2013 is already starting to become a fascinating year for architecture. Construction plans are seeing some of the most influential architects complete various projects across the globe using the newest innovation in building materials. Buildings and skyscrapers are now being built as solutions to modern economic problems; urbanisation, overcrowding and pollution. Here are some of our favourites.
Saudi’s Kingdom Tower
With plans revealing that the latest edition to the Saudi skyline will stand approximately 1,200 metres high, the Kingdom Tower, Jeddah will be the world’s tallest skyscraper – towering over London’s Shard (308 metres) and Dubai’s Burj Kahlifa (828 metres).
Managed by the same British company who constructed the Shard, the $1.2 billion (£800,000,000) planned project will reach completion in the winter of 2018, and will start construction later this year.
Covering a distance of two square miles at its base, Kingdom Tower will contain serviced apartments, luxury flats as well as office space.
The large glass Kingdom city ‘centre piece’ has been commissioned by the Saudi billionaire Prince Alwaleed bin Talal and will hopefully look to boost housing for the million residents of Jeddah.
The EcoWan Project
Concentrating on more than just breathtaking aesthetics, the EcoWan Project is the latest in eco-architectural innovation – a masterplan unveiled by French firm Vincent Callebaut that showcases six sustainable ‘farmscrapers’ formed by several pebble-like structures.
Located in Shenzen, China, the Asian Cairns project is a distinctive urban system that has been designed in response to the growing population of Shenzen and the increase in the level of cardon dioxide (C02) emissions.
Organized on a circular site, the project will consist of six main towers, which are constructed from a stacking method that combines numerous steel rings structures on top of each other.
As well as its innovative design, sustainability features heavily within the project – the inclusion of solar cells as well as wind turbines only further benefits its economic purposes by producing renewable energy.
Speaking about the concept, Vincent Callebaut Architects explained: “In this context of hyper growth and accelerated urbanism, the Asian Cairns project fights for the construction of an urban multifunctional, multicultural and ecological pole.”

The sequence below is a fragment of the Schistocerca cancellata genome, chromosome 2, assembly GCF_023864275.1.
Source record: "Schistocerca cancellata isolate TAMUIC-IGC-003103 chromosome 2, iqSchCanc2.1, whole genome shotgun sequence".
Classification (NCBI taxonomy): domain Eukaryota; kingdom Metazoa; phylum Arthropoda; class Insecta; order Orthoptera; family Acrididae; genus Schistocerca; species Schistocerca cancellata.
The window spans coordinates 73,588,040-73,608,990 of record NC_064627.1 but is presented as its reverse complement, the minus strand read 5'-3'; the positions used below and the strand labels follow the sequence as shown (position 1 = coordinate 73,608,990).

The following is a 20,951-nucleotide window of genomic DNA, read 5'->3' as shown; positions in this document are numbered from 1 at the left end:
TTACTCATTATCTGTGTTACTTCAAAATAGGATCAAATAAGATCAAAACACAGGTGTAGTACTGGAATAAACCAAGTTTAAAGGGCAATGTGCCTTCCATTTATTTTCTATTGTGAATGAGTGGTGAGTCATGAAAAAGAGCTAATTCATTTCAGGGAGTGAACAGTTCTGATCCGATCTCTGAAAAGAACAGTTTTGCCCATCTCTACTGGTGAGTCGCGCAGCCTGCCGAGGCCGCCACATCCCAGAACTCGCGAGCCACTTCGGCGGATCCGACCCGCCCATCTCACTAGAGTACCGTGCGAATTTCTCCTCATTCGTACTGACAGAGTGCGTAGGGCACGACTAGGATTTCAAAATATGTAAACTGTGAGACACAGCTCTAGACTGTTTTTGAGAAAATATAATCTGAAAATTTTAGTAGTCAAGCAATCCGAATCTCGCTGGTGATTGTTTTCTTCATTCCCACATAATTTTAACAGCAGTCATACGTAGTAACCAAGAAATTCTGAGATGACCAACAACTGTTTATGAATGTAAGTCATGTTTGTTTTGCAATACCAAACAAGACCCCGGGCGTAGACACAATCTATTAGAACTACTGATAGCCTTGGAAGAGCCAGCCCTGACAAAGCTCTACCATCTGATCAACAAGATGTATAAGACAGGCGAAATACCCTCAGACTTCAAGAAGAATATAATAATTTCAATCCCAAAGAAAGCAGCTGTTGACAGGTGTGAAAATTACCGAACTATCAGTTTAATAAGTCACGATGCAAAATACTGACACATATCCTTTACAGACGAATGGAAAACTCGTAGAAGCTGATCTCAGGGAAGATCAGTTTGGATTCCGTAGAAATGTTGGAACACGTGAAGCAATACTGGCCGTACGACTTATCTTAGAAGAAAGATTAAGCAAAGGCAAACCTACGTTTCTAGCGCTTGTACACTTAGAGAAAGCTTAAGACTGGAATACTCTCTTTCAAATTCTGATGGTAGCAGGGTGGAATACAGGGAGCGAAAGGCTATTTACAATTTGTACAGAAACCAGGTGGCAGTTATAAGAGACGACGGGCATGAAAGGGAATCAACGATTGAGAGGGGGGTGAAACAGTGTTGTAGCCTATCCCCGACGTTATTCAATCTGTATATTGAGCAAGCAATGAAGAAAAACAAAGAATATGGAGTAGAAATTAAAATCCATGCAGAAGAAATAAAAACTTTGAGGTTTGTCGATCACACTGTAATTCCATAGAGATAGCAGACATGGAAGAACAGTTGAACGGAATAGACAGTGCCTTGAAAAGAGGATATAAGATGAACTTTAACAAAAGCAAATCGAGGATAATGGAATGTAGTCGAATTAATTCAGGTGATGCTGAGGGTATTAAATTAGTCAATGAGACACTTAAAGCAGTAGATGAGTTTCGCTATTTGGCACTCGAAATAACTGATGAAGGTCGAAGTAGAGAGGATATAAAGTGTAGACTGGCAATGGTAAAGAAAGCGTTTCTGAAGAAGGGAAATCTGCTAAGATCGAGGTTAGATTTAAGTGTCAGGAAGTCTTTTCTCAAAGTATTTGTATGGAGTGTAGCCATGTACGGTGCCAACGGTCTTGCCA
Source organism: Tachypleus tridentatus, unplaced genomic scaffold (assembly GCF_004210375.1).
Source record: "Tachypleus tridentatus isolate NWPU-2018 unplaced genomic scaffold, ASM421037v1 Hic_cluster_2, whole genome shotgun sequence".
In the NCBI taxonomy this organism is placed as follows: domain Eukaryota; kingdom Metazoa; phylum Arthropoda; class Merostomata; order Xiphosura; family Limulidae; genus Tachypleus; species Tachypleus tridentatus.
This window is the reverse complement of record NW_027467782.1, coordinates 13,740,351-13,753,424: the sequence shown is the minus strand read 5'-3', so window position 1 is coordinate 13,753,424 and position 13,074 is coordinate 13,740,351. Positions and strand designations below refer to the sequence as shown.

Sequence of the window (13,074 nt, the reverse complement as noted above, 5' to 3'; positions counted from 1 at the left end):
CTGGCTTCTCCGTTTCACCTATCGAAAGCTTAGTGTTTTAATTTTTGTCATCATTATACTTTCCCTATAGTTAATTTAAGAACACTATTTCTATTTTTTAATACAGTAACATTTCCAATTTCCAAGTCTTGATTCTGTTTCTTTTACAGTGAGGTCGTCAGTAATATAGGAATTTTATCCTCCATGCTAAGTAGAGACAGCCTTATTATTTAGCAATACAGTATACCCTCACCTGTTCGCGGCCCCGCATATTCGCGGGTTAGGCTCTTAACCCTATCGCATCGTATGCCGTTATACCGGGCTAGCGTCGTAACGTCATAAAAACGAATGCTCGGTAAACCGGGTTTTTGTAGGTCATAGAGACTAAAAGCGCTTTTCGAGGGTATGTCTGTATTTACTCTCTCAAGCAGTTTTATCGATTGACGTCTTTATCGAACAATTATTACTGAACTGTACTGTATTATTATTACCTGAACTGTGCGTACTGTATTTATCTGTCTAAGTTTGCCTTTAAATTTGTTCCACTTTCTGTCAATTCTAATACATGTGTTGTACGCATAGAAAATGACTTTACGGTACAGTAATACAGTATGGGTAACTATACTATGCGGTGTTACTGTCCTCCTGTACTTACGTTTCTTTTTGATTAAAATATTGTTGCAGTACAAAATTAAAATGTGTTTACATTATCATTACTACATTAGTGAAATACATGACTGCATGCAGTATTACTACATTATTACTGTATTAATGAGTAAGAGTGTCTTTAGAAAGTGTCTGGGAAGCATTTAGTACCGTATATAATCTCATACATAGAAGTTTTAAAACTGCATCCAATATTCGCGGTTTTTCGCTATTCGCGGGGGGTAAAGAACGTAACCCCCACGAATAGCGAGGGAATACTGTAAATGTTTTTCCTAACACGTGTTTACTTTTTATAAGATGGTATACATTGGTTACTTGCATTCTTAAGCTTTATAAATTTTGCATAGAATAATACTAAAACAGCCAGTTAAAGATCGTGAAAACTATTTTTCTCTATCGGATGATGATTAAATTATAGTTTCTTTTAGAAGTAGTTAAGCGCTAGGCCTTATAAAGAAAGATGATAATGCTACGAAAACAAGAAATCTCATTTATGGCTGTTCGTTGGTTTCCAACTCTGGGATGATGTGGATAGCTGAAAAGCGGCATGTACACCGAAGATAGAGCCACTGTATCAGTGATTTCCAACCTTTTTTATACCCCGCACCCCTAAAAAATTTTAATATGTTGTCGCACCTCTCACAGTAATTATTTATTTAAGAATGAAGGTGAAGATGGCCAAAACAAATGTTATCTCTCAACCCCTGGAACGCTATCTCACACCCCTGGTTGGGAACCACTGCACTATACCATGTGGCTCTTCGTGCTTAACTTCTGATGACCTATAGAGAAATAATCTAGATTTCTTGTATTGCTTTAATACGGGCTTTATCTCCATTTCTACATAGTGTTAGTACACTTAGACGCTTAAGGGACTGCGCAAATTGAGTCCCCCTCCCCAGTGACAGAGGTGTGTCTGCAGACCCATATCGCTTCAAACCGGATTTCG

Water Discus Hotel
Looking at providing out of this world’s architecture, another exciting project to come in 2013 is the Water Discus Hotel, Dubai – the world's largest underwater hotel with rooms both on the seabed and on stilts above the surface.
The hotel consisting of two structural glass
discs, provides holiday makers with the chance to admire the depths of the ocean while making the most of the warm climate. The two parts of the structure are connected by five solid legs and a vertical shaft containing a lift and stairway.
The lower glass
disc, which sits on the seabed, will comprise of 21 hotel rooms with underwater views, an underwater diving centre and a bar. Each of the surrounding discs will be able to detach from the main upper disc to be used as a buoyant life raft in case of emergency or flooding.
The Water Discus won't be the world's first underwater hotel – there is already one in the Maldives and another in Florida. However, it will be the world’s largest and the first to be built in Dubai.
These ambitious projects are reliant on the flexibility that glass
allows architects to have. Glass
as a building material pushes design boundaries further, and as architects become increasingly more confident, concepts can become more radical.
Continuing with the theme of conceptual architecture and intelligently manufactured building materials, please explore the benefits of our vast range of glazing solutions, here.